The key criteria are based on the following:
Identify the core learning need.
Establish the level of demand/timescales.
Recognize the different learning styles.
Look creatively at the potential of using different forms of learning, e.g. matching the learning need to different delivery methods and identifying the best fit.
Work with the current providers, internal and external, to identify the learning objectives and to ensure that the provision meets the current need.
Undertake an education process to illustrate the potential of different types of learning.
Be prepared to offer follow-up coaching support.
Set up a monitoring process to evaluate the effectiveness of the delivery.
Identify the learning opportunity and recognize the need to provide the right solution for your learner. Increasingly organizations are recognizing the importance of tailoring learning to the individual rather than applying a 'one-size-fits-all' approach. We all have preferred ways of learning and, despite all the research and recommendations to take account of how people learn, many organizations from school to work still continue to provide blanket solutions.
As training solutions evolve into learning solutions the hope is that organizations will begin to recognize the importance of making the learning more appropriate for each individual. One approach to this is blended learning, which provides a great opportunity to really tailor the learning to the learner. Of course there will be common themes, common needs, but there is also the opportunity to look creatively at how the learning experience is designed and to use a variety of media to suit differing needs. It will also be important to consider if there is an opportunity to offer the online learning component of blended learning. Not all organizations have the infrastructure to support this type of learning. Find out what works best in your company's culture.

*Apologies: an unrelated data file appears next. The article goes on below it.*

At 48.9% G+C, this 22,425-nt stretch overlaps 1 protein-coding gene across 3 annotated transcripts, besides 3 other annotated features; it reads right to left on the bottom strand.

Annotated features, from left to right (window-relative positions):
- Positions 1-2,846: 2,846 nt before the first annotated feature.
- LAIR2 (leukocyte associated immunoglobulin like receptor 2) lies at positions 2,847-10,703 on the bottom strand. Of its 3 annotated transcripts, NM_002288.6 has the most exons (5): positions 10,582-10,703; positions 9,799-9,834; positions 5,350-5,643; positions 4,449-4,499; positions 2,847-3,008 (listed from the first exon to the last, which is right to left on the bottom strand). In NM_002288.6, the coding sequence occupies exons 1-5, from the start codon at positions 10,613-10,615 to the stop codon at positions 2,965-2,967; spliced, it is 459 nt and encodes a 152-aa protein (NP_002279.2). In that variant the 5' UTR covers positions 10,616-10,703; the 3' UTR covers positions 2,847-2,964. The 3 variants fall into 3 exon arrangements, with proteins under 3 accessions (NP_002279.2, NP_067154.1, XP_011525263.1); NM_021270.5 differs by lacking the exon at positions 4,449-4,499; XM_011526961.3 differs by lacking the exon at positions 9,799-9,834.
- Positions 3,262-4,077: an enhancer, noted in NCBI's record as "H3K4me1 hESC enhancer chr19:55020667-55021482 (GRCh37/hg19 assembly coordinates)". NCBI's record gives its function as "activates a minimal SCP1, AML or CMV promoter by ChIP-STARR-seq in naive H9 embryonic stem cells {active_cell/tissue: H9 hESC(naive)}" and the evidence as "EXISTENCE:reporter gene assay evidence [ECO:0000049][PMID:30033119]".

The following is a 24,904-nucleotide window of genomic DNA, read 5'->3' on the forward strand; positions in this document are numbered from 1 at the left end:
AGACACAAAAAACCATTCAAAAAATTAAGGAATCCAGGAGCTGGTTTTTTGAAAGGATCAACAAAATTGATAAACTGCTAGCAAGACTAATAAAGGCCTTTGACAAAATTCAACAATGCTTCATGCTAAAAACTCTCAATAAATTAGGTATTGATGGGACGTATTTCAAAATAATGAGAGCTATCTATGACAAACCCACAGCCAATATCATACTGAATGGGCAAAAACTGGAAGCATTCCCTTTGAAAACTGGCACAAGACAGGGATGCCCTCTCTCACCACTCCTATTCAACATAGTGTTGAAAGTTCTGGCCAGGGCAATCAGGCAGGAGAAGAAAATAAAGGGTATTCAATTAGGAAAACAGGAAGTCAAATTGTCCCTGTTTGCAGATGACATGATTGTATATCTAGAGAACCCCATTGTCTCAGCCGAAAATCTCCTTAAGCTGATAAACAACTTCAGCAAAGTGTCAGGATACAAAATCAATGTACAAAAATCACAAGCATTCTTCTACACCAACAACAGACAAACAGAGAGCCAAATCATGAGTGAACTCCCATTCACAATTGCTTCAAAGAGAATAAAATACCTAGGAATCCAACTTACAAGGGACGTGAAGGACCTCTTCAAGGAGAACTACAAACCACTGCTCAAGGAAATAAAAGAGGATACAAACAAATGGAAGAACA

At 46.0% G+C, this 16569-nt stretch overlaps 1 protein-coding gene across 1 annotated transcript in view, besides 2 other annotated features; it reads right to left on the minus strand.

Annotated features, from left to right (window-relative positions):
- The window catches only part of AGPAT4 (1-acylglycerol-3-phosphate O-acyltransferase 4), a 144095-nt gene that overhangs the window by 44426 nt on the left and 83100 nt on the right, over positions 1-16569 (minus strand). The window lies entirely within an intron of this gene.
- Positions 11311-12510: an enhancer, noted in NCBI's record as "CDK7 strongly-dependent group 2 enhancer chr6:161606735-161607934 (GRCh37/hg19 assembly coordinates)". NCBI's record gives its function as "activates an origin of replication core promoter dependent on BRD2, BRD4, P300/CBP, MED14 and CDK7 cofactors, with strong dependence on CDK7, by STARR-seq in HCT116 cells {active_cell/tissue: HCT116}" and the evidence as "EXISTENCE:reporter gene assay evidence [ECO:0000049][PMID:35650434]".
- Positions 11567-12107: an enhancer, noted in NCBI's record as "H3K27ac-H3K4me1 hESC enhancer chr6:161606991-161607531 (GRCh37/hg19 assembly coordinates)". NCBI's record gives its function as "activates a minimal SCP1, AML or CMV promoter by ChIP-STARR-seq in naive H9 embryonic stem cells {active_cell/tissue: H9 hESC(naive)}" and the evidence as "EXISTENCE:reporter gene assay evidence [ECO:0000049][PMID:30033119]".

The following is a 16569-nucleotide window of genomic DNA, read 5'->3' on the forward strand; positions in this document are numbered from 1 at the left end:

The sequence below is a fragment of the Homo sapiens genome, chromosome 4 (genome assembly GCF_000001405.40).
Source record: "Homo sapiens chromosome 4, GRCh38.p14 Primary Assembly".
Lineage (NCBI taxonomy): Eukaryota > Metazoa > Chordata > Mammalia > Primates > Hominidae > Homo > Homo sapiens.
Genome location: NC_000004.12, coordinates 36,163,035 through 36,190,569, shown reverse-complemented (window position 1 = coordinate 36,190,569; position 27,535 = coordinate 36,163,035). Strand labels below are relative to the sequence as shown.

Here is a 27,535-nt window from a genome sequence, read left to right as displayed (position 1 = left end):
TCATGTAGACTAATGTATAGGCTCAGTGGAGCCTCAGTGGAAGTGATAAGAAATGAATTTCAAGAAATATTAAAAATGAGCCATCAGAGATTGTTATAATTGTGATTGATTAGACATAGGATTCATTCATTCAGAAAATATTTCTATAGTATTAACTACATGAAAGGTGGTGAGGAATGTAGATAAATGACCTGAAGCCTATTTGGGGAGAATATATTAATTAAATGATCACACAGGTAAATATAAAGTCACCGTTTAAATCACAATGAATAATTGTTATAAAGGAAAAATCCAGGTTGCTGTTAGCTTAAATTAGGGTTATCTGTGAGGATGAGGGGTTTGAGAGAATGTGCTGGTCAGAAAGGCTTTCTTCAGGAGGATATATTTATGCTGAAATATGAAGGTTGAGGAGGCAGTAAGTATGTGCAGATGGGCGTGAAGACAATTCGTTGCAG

At this stage it is also important to identify how you are going to create the different parts of the solutions. There will be a number of ways in which the learning objectives can be met, and it will be essential that whoever is responsible for commissioning the solution has the necessary ability to look creatively at all the options. This particularly links to how the learning might be tailored, e.g. if you have a very generic need it may be possible that an off-the-shelf provision could be purchased. This generic provision, however, could be supported by support coaching by a line manager who could prepare the learner prior to his or her undertaking the learning experience and follow it up afterwards. In this way the overall learning experience will feel more personalized.
In any decision about developing learning solutions there will always be a need to assess the reality of the demand. However, blended learning represents a real opportunity to respond more effectively to individual demand and as such has an application that is as relevant to an individual within a very small business as it is to a team of learners in a large global company. The very nature of the blend builds in flexibility. As with the development of any learning solution it will be important to gain a real understanding of the shape and scale of the demand, not just currently but also in the future. This highlights the importance of making sure that whoever is identifying the learning needs really understands how people learn so that he or she is able to ask the deeper-level questions to understand not just the immediate learning needs but the future needs too. It will also help if he or she can explore with the sponsor the potential of creatively offering different approaches to learning including coaching support.
We know through the work of David Kolb and Honey and Mumford (email@example.com) that we all have preferred learning styles. As well as different learning styles there are other factors to take into consideration in the way that people prefer to learn. A learning solution needs to take account of these factors. In structuring the learning solution it will be important to take account of the learning styles of others. It also represents a great opportunity to review and revitalize the full learning and development offer. Ask yourself or your team the question, 'How could we really do things differently?'